6 September 2012
Hashim Amla starred as South Africa beat England by 7 wickets in the fifth and final one-day international on Wednesday evening to draw the series 2-2. Frankly, though, both teams will be a little disappointed with the outcome of the series.
After the first ODI was rained out, South Africa failed to fire in the third and fourth ODIs, while England were sub-standard in the second and fifth ODIs. On a positive note for the Proteas, England had not lost a 50 overs game all year until the teams met.
On Wednesday at Trent Bridge, South Africa’s bowlers produced a solid all-round performance to dismiss England for only 182. Dale Steyn, with swing, and Robin Peterson, with spin, led the way with hauls of 2 for 24 and 3 for 37 respectively.
Captain Alastair Cook top scored for England with 51, but only three other batsmen made more than 10 runs.
In reply, South Africa were in serious early trouble after being reduced to 14 for 3, but Hashim Amla and AB de Villiers then put on an unbeaten stand of 172 to take the Proteas to a convincing victory with 93 balls remaining.
Amla, the Man of the Match and Player of the Series, dealt with his own success briefly by saying in a post-match interview at the awards ceremony: “It’s been a good summer for me.”
He then spoke about the team, saying: “I’m just glad we got to level the series. Obviously, it was quite an intense, low-scoring game, but we’re just glad we came out on top.”
Captain AB de Villiers said his team had produced up-and-down performances in the series. “A little bit inconsistent for my liking,” he admitted.
“There were a lot of positives,” he added, “especially today, the way the boys came back with a lot of character. Under pressure, we showed a lot of guts there.”
‘Lots of new faces’
Questioned about a line-up that showed quite a few from the side that won the test series 2-0, De Villiers said: “There were lots of new faces. We’re still trying to find our feet and various combinations, but all in all the guys handled it really well.
“Some of the guys obviously didn’t get the runs they wanted to, and get the wickets they wanted to, but we’re a tight unit and we’re working towards one goal. We’ve got a great squad here and hopefully we will keep the same squad moving forward.”
The most lasting impression of the series will be the brilliance of Amla. If he had (arguably) not quite made it into the elite of the world’s cricket stars before the Proteas’ tour of England, Amla has certainly now sealed his place in the top handful of global stars.
His total of 335 runs was close to double the tally of the next highest run scorer, Ian Bell of England, who scored 181 runs at 45.25.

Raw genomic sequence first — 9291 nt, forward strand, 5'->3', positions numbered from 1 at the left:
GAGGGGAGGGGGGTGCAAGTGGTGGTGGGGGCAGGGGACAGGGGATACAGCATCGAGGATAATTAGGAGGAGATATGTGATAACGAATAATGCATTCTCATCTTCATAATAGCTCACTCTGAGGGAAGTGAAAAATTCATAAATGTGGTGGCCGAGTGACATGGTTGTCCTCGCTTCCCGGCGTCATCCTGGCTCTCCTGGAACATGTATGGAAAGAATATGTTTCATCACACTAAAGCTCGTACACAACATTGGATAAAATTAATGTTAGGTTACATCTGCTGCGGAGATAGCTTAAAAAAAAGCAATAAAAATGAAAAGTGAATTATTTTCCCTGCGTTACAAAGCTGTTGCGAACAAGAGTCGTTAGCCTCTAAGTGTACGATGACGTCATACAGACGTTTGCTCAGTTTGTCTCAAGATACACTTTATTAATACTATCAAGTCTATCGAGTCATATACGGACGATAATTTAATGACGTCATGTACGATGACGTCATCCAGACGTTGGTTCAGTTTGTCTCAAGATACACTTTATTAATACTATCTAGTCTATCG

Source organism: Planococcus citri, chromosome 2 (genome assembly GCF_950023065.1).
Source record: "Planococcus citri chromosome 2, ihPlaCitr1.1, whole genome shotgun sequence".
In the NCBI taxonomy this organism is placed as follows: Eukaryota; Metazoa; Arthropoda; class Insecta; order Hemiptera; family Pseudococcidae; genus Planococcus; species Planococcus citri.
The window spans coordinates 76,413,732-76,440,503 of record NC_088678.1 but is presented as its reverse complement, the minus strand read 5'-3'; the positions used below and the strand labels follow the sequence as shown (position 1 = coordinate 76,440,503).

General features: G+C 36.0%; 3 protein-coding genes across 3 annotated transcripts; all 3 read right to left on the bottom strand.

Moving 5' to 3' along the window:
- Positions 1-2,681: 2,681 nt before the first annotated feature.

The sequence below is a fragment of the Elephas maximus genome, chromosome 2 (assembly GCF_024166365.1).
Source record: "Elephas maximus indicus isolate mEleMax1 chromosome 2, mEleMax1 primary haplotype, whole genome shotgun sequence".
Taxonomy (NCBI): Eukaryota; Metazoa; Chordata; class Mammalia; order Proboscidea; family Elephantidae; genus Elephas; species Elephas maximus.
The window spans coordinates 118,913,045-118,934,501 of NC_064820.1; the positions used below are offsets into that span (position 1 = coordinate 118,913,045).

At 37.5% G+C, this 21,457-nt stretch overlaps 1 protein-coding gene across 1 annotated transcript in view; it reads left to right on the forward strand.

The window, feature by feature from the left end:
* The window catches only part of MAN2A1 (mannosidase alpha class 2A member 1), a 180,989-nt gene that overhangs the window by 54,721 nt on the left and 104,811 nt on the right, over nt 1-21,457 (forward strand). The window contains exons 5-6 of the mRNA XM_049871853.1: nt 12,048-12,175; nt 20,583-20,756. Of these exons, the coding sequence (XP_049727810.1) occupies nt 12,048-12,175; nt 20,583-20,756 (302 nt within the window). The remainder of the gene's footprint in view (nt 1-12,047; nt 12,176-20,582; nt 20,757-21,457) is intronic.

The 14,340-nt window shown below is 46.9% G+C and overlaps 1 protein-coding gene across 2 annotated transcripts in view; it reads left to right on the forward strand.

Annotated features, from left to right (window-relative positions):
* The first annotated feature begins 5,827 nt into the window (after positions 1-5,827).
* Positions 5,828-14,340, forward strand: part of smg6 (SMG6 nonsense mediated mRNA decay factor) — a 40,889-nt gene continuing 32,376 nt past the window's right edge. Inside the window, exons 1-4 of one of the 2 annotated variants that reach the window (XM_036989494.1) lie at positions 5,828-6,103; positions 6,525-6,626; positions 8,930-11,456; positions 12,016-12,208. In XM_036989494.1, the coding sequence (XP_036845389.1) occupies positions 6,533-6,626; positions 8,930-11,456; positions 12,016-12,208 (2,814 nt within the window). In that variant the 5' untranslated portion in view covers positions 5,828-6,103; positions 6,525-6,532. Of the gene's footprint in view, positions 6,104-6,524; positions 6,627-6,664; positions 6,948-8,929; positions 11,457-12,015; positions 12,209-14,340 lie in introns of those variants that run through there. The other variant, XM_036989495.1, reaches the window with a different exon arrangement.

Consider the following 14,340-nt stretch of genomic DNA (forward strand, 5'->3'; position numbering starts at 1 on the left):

Amla scores in the series read 150, 43, 45 and 97 not out. Each one of those scores was the highest by a South African in those matches.
His runs came at the astonishing average of 111.66 and by the end of the series his ODI career statistics made for spectacular reading: 60 innings, six not outs, 3 216 runs at 59.55 at a strike rate of 91.72 runs per 100 balls, with 10 centuries and 19 fifties.
He is the runaway batting leader at the top of the ODI rankings at a career high of 901 points, well clear of Virat Kohli, who has 858 points in second place; 900 points is considered exceptional and not even one-day international cricket’s all-time leading scorer, Sachin Tendulkar, with a career high of 887, has reached that summit.
Amla’s star has risen not only on his statistical performances, but on the manner in which he has scaled the heights. At all times he has exhibited extreme humility, focusing on the team’s rather than his own performances, making him a very easy man to like and respect, regardless of a fan’s allegiance.
AB de Villiers, third in the ODI batting rankings, had a mixed series by his very high standards. He managed 170 runs at 56.66, including an unbeaten 75 in the final match, but got himself out when well set for bigger things in the three of the four contests.
Left-arm spinner Robin Petersen was used as an opening bowler and enjoyed success, picking up a series leading seven wickets at 21.71, whilst conceding only 4.22 runs per over.
The bottom line, though, despite some top individual performances is that the Proteas will surely consider the series one of lost opportunities.
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